(The Conversation) — Religious leaders often try to support the people they serve during challenging times. This supportive role was especially important during the past few years as the nation dealt with a pandemic, social distancing and the loss of more than a million lives.
In a recent discussion sponsored by the Global Religion Journalism Initiative, academics and religious leaders discussed faith-based mental health counseling, including its benefits and limitations.
Natasha Mikles, an assistant professor at Texas State University, moderated the discussion.
Academic panelists included Thema Bryant, a trauma psychologist, ordained minister in the African Methodist Episcopal Church and professor at Pepperdine University and Rabbi Seth Winberg, senior chaplain at Brandeis Hillel at Brandeis University. Publisher and author David Morris also took part.
Below are some highlights from the discussion. Answers have been edited for brevity and clarity.
Natasha Mikles: Are there times when religion can actually be a source of stress rather than comfort for someone who’s going through a difficult time?
Thema Bryant: Yes, religion can be used for healing and empowerment, and it also can be used to oppress, marginalize and shame. In psychology, there’s something called positive religious coping and negative religious coping. Positive religious coping is believing that God is loving and ultimately wants to help, and that’s associated with positive mental health outcomes. Fundamentally believing that God is harsh and trying to penalize me is associated with more negative religious outcomes, and more negative mental health outcomes.
Seth Winberg: Yes, depending on the person and the circumstances, the faith, traditions and the community that one is living in, faith can certainly be a burden, or a strain, or a source of trauma. But for many people, faith provides a community, a social network, a sense of shared values, a rhythm to life and a common culture that I think is very powerful.
David Morris: Yes, too often people are given simplistic platitudes about how their loved one is in heaven. But as grief continues, they might be shamed a little bit and be told that they should move on. But grieving takes time. There are plenty of examples in religious literature of people in tremendous grief and tremendous sorrow.
Natasha Mikles: What tools can religious professionals use to help people have a more balanced understanding of how their religious tradition thinks about mental health?
Seth Winberg: In a page of the Talmud, there’s an open dialogue that rabbis across generations and people of faith across generations are having with each other. And I sometimes encourage students to feel free to try to talk to me or with anyone in that kind of open way – to take the risk of asking questions that we might think we can’t ask and still be a person of faith. I think, because of our modern, maybe American, perception of clergy, people don’t expect contemporary faith leaders or rabbis to be open to that kind of discussion. But that’s where Rabbinic Judaism started.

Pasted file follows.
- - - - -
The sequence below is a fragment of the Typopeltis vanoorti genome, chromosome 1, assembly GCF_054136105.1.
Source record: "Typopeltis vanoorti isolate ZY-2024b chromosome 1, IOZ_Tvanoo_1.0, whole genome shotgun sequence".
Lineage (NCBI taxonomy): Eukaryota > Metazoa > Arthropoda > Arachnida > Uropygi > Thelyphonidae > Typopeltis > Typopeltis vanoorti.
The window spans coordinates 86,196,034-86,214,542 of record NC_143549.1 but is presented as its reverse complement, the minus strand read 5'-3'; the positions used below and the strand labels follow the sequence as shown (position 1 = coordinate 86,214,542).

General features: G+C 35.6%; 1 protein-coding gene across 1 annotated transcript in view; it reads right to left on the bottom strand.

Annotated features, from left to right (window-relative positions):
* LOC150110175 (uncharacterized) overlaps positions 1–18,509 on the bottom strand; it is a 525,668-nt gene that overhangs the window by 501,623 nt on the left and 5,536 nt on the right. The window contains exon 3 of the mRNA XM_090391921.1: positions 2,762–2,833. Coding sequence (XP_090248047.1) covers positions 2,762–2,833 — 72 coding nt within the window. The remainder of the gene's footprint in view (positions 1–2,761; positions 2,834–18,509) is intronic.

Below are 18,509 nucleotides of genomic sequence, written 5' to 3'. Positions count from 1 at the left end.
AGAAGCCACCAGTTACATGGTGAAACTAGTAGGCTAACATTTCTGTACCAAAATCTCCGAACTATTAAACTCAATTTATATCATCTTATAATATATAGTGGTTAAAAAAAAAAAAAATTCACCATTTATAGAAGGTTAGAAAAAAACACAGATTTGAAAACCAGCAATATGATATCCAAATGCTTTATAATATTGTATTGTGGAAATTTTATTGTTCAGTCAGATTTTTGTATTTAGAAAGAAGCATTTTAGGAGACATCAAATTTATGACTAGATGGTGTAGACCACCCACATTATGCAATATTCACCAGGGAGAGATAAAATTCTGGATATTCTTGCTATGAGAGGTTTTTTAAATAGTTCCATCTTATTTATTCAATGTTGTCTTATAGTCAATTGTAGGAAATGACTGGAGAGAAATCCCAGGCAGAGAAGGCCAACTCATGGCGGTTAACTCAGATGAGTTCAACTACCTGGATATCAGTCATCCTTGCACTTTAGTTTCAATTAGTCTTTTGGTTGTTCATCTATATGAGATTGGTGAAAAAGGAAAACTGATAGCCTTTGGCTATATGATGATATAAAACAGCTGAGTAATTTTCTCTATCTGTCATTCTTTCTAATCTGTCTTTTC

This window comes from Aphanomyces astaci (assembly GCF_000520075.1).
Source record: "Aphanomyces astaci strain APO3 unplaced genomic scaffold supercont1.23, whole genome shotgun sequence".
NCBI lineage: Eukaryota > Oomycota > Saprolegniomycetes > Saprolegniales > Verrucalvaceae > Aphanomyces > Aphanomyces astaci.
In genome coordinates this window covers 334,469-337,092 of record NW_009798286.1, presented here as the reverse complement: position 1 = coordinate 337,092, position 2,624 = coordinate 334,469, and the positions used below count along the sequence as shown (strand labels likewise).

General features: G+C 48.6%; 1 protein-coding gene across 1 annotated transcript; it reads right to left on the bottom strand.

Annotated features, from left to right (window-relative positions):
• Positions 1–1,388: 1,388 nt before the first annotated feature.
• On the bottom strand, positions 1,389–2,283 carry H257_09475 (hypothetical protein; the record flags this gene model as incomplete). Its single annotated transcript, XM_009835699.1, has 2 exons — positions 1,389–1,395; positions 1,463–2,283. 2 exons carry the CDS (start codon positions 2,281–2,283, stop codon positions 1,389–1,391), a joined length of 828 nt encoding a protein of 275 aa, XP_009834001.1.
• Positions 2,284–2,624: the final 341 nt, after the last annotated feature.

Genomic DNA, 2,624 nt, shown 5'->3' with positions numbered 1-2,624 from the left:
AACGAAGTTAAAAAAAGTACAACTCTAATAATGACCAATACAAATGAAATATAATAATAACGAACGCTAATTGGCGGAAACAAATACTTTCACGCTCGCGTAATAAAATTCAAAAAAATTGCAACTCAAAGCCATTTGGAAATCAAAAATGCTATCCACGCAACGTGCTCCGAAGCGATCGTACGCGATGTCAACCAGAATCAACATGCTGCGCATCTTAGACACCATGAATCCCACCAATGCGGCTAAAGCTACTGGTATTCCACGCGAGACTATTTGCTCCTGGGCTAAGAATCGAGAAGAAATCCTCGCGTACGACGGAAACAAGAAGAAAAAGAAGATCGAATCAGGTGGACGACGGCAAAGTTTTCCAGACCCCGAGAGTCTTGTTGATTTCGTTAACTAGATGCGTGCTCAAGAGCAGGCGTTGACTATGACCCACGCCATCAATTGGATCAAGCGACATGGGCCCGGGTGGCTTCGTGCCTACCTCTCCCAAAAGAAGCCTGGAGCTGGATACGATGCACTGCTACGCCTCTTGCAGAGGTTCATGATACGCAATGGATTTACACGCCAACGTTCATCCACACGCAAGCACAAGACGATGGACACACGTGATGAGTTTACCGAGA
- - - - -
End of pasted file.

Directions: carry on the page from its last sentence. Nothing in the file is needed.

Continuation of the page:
Thema Bryant: Yes, I think there’s a wonderful role for ministers and other faith leaders to play in promoting and creating space for mental health. And one of the pieces is transparency. I have seen ministers from pulpits talk about mental health challenges, talk about their grief, or talk about themselves going to therapy. That can really open the door, letting our humanity show.
Natasha Mikles: In the past two years of the pandemic, have you seen a change in the types of things that young people are struggling with?
Seth Winberg: What I’ve observed personally is a kind of suspended animation of young adults’ social, emotional and spiritual development. I think they’ve really suffered from a lack of in-person interactions in a variety of aspects of their lives, but particularly their social spiritual development. It really does something to be physically distanced from people in such extreme ways.
It’s not so obvious what the right faith-based responses are. One of them is just being present with people and being with them as they try to figure it out – not trying to give them answers and biblical verses, but to just let them express that really uncertain feeling. And having them feel that there’s a slightly older adult in their lives that just nods and lets them express those doubts and those questions, I think, can be helpful.
Thema Bryant: I would definitely agree that a major challenge for young adults has been loneliness and disconnection. Another big piece is around injustice. Some sanctuaries have fought for these issues, but other sanctuaries have not only been silent but have actually promoted really oppressive [ideas]. And I like to say it’s healthy to be outraged about outrageous things. And there are some outrageous things that have been done and said, even in the name of faith and religion. Young people have a need not only for community and companionship, but [support in] addressing social injustices.
Watch the full webinar to hear the panelists discuss the impact of COVID-19 on in person religious traditions, clergy burnout and share more actionable advice for incorporating mental health discussions in faith.
(Emily Costello, Managing Editor, The Conversation US. Thalia Plata, Editor. The views expressed in this commentary do not necessarily reflect those of Religion News Service.)